Executive Board members are set to approve a new digital strategy for Wrexham Council that will start this year and run through to 2020, including a move toward open data.
The local authority’s previous ICT Strategy covered the period 2012 to 2016 and covered six themes of change, customers, collaboration, consolidation, capacity and coherence.
However in a report due before Executive Board members next week, it is noted that ‘whilst many of these themes remain relevant the technology with which to progress them and the landscape in which the public sector now operates has fundamentally changed over this period’.
The revised Strategy includes a digital focus, with the report continuing onto state that the fundamental objective is ‘to use the power of digital technology to transform the way the Council works and how we engage and support our communities’.
The plan also includes a move towards Open Data, a principle where the likes of Wrexham Council hold large amounts of information that could be used in useful ways by third parties – perhaps best demonstrated by the famous Leeds Data Mill dashboard – here, where for example you can see live realtime information on how full car park spaces are.
We first asked Wrexham Council about Open Data back in 2012, when Chester and Cheshire West launched their dataset pages, with it now appearing that Wrexham will be onboard by 2020.
The report, which will go before councillors next Tuesday, states: “Wrexham Council, like many organisations within the public sector, holds a vast array of data but does not always make best use of that data.
“We will follow the principles of “open data” and “data transparency” making more public data available on-line, enabling others to share and use that data and increasing the transparency of the Council by allowing stakeholders to understand the reasons for the decisions we make.”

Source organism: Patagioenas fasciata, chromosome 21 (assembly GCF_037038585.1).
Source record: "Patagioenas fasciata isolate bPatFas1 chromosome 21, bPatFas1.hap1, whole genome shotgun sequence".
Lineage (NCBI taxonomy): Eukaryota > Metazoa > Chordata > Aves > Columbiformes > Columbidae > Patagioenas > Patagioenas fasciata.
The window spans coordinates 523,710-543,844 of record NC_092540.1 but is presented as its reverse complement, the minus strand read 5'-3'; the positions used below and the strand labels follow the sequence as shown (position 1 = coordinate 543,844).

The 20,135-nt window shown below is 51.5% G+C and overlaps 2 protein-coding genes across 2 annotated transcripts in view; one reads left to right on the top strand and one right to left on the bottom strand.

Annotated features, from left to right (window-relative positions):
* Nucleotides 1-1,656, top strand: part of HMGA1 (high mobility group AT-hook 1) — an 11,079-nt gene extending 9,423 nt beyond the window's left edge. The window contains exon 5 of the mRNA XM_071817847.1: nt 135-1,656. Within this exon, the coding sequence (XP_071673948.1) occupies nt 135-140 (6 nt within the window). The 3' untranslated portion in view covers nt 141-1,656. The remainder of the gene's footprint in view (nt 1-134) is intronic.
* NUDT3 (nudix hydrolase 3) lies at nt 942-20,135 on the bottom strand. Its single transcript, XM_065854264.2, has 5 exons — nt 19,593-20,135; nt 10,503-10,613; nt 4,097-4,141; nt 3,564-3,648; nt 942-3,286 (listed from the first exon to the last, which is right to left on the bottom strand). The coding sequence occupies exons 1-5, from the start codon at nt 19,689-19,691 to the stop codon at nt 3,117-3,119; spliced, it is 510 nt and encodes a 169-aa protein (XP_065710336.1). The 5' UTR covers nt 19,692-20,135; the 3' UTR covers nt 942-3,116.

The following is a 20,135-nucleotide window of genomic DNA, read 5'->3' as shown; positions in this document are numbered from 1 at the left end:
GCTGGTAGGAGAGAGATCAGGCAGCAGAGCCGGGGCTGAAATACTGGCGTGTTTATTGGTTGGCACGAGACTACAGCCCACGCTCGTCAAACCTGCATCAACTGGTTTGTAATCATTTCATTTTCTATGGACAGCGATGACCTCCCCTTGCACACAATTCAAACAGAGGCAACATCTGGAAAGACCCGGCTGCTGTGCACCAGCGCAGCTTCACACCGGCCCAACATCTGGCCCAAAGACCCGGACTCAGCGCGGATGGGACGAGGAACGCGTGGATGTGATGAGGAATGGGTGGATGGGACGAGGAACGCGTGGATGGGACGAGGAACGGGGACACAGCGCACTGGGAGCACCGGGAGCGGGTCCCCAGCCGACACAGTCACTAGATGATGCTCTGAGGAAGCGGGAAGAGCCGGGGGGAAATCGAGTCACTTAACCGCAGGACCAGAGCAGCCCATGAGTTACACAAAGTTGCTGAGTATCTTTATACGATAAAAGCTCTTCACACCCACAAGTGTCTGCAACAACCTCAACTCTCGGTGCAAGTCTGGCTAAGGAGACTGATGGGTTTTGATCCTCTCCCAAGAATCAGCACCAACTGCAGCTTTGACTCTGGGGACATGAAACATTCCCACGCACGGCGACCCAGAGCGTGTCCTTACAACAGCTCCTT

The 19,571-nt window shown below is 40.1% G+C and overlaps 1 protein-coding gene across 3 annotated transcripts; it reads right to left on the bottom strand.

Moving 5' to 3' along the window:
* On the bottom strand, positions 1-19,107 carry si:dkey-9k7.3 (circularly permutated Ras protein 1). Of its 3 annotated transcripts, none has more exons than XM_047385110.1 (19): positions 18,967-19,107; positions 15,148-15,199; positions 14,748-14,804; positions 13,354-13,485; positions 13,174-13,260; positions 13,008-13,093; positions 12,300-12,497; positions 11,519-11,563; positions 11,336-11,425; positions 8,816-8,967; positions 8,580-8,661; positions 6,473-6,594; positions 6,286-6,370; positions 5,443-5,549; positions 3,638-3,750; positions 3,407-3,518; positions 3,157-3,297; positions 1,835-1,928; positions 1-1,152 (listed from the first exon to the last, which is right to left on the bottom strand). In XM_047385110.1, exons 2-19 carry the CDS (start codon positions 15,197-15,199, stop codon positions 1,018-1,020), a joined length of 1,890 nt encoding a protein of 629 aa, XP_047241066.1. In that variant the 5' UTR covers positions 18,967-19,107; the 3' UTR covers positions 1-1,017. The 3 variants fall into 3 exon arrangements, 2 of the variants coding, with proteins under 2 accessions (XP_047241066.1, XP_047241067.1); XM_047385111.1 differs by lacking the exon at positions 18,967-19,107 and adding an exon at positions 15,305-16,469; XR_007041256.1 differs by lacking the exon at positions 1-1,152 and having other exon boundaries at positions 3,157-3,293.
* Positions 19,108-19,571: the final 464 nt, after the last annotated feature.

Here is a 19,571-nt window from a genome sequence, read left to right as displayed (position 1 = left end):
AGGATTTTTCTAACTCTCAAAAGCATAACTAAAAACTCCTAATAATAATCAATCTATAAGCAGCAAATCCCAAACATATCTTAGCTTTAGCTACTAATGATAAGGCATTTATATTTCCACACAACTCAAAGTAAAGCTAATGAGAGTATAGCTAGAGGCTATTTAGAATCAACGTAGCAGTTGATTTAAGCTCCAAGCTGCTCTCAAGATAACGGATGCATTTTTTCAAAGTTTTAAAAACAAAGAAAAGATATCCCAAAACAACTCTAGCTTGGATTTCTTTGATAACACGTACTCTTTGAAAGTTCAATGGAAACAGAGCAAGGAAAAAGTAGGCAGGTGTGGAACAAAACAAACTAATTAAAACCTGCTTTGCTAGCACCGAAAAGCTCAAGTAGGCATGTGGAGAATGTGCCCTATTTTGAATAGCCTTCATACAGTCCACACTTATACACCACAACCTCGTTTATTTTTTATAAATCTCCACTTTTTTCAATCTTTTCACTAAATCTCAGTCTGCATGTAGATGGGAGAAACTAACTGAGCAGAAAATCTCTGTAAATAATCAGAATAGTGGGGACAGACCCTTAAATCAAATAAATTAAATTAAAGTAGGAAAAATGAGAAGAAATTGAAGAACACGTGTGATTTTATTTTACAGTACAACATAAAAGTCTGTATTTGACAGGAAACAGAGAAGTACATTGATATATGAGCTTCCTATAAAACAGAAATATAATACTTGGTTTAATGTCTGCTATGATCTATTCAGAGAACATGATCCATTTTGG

FOI output is set to change, with the current system not having a public logfile such as North Wales Police, “We will also reduce the administrative burden of responding to multiple, similar FOI requests by pro-actively publishing information wherever possible and publishing our responses to all FOI requests.”
As we pointed out in April the draft, then with Bob Dutton’s name on it rather than David Kelly, also includes a diagram with “Digital Democracy – Citizens actively engaged in the democratic process”, and ‘Digital Elected Members’ perhaps pointing to more engagement via ICT to the public.
The full document can be viewed here, with some on-the-ground examples of how people could see changes, including:
- Expansion of the inbound mail-room – enabling documents received to be scanned and forwarded electronically
- Improved methods of contact such as “Skype” and in-cab technology to allow direct contact with employees in the field and to reduce the reliance on email.
- Continuing the transition from fixed workstations towards more laptop or tablet devices breaking the link between employee and workspace.
Council Leader Mark Pritchard commented on the report yesterday, although Cllr David Kelly is due to present the report next week. Cllr Pritchard was keen to point that out that despite cuts to finances the money had been found by Wrexham Council to invest in new hardware and software upgrades.
Cllr Pritchard added: “Technology moves on every day, if we do not invest we will stand still. We are investing in the customer service side, so there will be better communication links with us.”
We enquired if there could be money saved via efficiencies, with the reply being it was an example of ‘invest to save’.